I've just came across the collocation 'clear the exam'.

Even though I do understand the meaning from the context, I could not find this phrase in Longman dictionary, and when googled the search results are mostly shown for 'pass the exam'.

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I was just wondering about the frequency of usage, etc.

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    That's a link to a question on Quora; what makes you think the asker is a native English speaker? Commented Feb 6, 2017 at 13:56
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    If you want to do google search for a phrase, use quotation marks "clear the exam" . For the frequency, you can use google Ngrams Commented Feb 6, 2017 at 14:15
  • @DanielRoseman Quora question was just the result of my googling :) Originally I've faced that phrase while preparing to the certification exam. Here's a link to it istqbtests.net/…
    – Olha Horak
    Commented Feb 9, 2017 at 10:04
  • I was texted just last night by a neighbor from India “thank you for sharing your wifi today. I was able to take the test without any issues (although I didn’t clear it).” This, and an earlier comment lead me to believe that this usage is common in India.
    – Ken
    Commented Jan 2, 2021 at 0:57

1 Answer 1


Clear exams or clear an exam seems to be a common expression in Indian English.

I've never encountered it in US English; but it doesn't appear at all foreign or quaint. We use clear in racing (horse and human) to speak of successfully leaping over a fence or hurdle, and clear the hurdles is often extended figuratively to other sorts of obstacle, such as legal and regulatory requirements.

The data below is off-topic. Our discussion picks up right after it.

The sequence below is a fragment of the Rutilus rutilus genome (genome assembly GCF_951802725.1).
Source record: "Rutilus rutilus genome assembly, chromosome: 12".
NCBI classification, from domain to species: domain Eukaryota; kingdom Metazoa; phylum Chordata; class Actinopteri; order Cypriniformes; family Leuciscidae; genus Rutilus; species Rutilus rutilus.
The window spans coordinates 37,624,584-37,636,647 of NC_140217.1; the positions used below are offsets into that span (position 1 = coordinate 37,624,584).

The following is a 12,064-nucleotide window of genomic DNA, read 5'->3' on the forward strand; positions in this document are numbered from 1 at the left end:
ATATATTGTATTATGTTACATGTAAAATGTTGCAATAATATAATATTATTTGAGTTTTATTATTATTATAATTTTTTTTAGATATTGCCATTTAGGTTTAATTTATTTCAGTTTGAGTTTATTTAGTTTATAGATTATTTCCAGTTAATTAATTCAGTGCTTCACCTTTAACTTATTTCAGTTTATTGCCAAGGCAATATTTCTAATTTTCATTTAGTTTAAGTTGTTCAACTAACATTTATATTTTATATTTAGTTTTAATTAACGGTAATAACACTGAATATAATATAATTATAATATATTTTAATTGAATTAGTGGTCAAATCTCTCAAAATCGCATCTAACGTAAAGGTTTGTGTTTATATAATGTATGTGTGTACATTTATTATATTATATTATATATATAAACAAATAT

In about three hours I'll be calling my wife, who is to turn in the last of three doctoral comps at noon. If she says "Well, I've cleared that at last!" I'll know exactly what she means.

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    I know some incompetent English leaners in Malaysia use that phrase because it's a direct translation of "selesai peperiksaan" in my native language. Commented Feb 6, 2017 at 14:31
  • @user178049 It's perfectly competent English--it's just not the usual English. But that's how the language grows. Commented Feb 6, 2017 at 14:39
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    I've taught in Canada and lived in Texas and never heard the expression. I understood it immediately, however.
    – WRX
    Commented Feb 6, 2017 at 14:46
  • As on-line education becomes more ubiquitous, a new meaning is emerging: "My browser locked up before I was through taking the test. Can you clear the exam so I can complete it?" (In that case, though, clear the exam is really just a shortened version of clear the exam attempt.)
    – J.R.
    Commented Feb 6, 2017 at 16:25
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    Not British English either. It sounds odd to my ears and it is not immediately obvious what it means. Commented Aug 6, 2020 at 22:49

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